The leaves and bark of the North American witch-hazel, Hamamelis virginiana, may be used to produce an astringent decoction as a cooling agent for various uses in traditional medicine, herbalism, and skincare products.[10] This decoction was widely used for medicinal purposes by Native Americans[5] and is typically sold in modern pharmacies as witch hazel water[5][10] or as semisolid ointments, creams, gels or salves.[11] It is commonly used to treat diaper rash in infants.[10] As an ingredient or topical agent, witch hazel water is regulated in the United States as an over-the-counter drug for external use only to soothe minor skin irritations.[12]

Witch hazel water is used externally on sores, bruises, and for skin care, such as topical treatment of psoriasis, eczema, aftershave products, cracked or blistered skin, insect bites, poison ivy, and skin burns.[10] It is found in numerous over-the-counter hemorrhoid preparations.[10] It is recommended to women to reduce swelling and soothe wounds resulting from childbirth.[13]

Although not fatal, oral consumption of witch hazel water is potentially toxic resulting from the high content of tannins remaining in commercial products.[10] As a result, the ingestion of witch hazel water is inadvisable during pregnancy and lactation.[14]

In the United States, witch hazel water can be used as an ingredient for topical applications,[12] but individual products are not approved as drugs. In 2017, one manufacturer of skincare products containing witch hazel was warned by the Food and Drug Administration for making unsubstantiated health claims and for not providing evidence the products are safe.[15]



  1. ^ Sunset Western Garden Book, 1995:606–607
  2. ^ Xie, Lei; Yi, Ting-Shuang; Li, Rong; Li, De-Zhu; Wen, Jun (2010). "Evolution and biogeographic diversification of the witch-hazel genus (Hamamelis L., Hamamelidaceae) in the Northern Hemisphere". Molecular Phylogenetics and Evolution. 56: 675–689. doi:10.1016/j.ympev.2010.02.018.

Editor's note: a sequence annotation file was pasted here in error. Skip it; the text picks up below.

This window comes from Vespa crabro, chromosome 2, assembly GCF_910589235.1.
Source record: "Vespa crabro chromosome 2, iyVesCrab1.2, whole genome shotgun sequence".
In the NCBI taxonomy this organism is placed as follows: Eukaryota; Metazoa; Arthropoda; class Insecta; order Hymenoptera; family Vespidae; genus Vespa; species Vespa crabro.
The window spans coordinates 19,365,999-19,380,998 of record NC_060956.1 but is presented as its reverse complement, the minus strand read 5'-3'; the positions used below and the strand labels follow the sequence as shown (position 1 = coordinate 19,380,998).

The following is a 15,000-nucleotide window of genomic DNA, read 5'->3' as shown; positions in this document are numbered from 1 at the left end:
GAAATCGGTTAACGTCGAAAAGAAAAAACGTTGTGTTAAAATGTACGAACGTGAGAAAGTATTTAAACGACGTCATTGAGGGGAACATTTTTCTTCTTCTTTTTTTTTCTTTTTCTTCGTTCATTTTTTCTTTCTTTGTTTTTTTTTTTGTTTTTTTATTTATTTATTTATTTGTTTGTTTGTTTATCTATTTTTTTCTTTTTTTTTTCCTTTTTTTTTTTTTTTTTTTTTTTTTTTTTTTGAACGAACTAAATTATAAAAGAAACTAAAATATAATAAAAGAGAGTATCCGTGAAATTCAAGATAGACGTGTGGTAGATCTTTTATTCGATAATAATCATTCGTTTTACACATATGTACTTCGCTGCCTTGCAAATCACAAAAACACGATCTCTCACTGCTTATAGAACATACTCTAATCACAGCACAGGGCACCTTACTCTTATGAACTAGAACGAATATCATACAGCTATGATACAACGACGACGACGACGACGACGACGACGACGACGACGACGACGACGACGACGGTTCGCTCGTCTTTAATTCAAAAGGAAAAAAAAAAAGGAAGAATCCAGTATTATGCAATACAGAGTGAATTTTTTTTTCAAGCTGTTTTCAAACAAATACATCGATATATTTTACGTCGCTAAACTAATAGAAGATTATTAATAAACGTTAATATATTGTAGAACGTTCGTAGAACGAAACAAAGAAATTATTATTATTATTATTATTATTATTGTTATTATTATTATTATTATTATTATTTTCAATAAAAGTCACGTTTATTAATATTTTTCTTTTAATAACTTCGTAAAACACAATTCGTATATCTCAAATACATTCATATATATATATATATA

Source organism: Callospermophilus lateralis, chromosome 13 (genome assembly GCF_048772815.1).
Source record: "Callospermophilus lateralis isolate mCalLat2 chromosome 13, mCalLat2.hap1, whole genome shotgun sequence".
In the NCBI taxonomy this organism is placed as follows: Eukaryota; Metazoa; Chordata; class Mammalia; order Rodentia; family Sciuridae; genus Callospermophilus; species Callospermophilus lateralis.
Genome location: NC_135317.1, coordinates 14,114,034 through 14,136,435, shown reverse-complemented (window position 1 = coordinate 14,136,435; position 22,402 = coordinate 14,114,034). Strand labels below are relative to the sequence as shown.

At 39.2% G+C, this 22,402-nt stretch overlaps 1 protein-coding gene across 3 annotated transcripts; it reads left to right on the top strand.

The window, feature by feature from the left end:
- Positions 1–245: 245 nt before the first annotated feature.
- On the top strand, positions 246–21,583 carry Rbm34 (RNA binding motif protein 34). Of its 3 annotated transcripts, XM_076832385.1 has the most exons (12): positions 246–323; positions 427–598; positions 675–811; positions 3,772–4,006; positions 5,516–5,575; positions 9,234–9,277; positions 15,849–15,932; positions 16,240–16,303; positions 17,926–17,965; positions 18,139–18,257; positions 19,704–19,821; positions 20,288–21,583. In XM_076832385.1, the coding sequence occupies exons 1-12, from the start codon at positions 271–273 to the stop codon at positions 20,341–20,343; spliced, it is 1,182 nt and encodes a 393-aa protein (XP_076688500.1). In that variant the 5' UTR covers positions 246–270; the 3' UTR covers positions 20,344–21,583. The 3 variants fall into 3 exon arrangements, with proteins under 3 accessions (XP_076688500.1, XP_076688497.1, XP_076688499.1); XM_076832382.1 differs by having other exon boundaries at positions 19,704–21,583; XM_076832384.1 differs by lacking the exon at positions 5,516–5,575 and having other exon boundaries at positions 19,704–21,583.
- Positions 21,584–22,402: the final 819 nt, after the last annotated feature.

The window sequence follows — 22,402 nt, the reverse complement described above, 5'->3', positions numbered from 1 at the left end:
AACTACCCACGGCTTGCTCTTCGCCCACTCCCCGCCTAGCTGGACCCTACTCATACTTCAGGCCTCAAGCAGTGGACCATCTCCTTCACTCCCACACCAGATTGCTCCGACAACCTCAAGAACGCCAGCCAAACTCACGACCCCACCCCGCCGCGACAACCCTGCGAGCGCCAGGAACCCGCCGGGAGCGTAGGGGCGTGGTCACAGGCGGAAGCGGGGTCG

3. ^ Hamamelis ovalis S. W. Leonard (2006), GRIN Taxonomy for Plants
  4. ^ Noted in Ernest Thompson Seton, The Book of Woodcraft and Indian Lore (1921:422), but rare.
  5. ^ a b c d Andriote, J-M (6 November 2012). "The Mysterious Past and Present of Witch Hazel". The Atlantic. Retrieved 13 April 2017. 
  6. ^ Hiker's Notebook: Witch Hazel
  7. ^ Douglas Harper (2001). "witch hazel". Online Etymology Dictionary. 
  8. ^ First occurrence 1541 (OED, s.v. "Witch hazel").
  9. ^ Alice M. Coats, Garden Shrubs and Their Histories (1964) 1992, s.v. "Hamamelis".
  10. ^ a b c d e f "Witch hazel". Drugs.com. 2009. Retrieved 13 April 2017. 
  11. ^ "Witch hazel - topical". Health Canada: Drugs and Health Products. 13 April 2010. Retrieved 13 April 2017. 
  12. ^ a b "Code of Federal Regulations; Title 21, Sec. 347.52 Labeling of astringent drug products; (3) For products containing witch hazel". US Food and Drug Administration. 1 April 2016. Retrieved 14 April 2017. 
  13. ^ "Postpartum care: After a vaginal delivery". MayoClinic.com. 2012-03-16. Retrieved 2013-08-09. 
  14. ^ Burlando, B; Verotta, L; Cornara, L; Bottini-Massa, E (2010). Herbal Principles in Cosmetics: properties and mechanisms of action. Boca Raton, Florida: CRC Press. p. 365. ISBN 978-1-4398-1214-3. 
  15. ^ Bromley, Gerald D. (6 March 2017). "Warning letter: Aegeia Skin Care, LLC". Inspections, Compliance, Enforcement, and Criminal Investigations, US Food and Drug Administration. Retrieved 13 April 2017. 

Additional reading

  • Huxley, A., ed. (1992). New RHS Dictionary of Gardening. Macmillan. 
  • Fergus, Charles (2002). Trees of Pennsylvania and the Northeast. Stackpole Books. pp. 156–9. ISBN 0-8117-2092-6. 

External links

  • Flora of China: Hamamelis
  • Flora of North America: Hamamelis
Retrieved from "https://en.wikipedia.org/w/index.php?title=Witch-hazel&oldid=840468644"
This content was retrieved from Wikipedia : http://en.wikipedia.org/wiki/Witch-hazel
This page is based on the copyrighted Wikipedia article "Witch-hazel"; it is used under the Creative Commons Attribution-ShareAlike 3.0 Unported License (CC-BY-SA). You may redistribute it, verbatim or modified, providing that you comply with the terms of the CC-BY-SA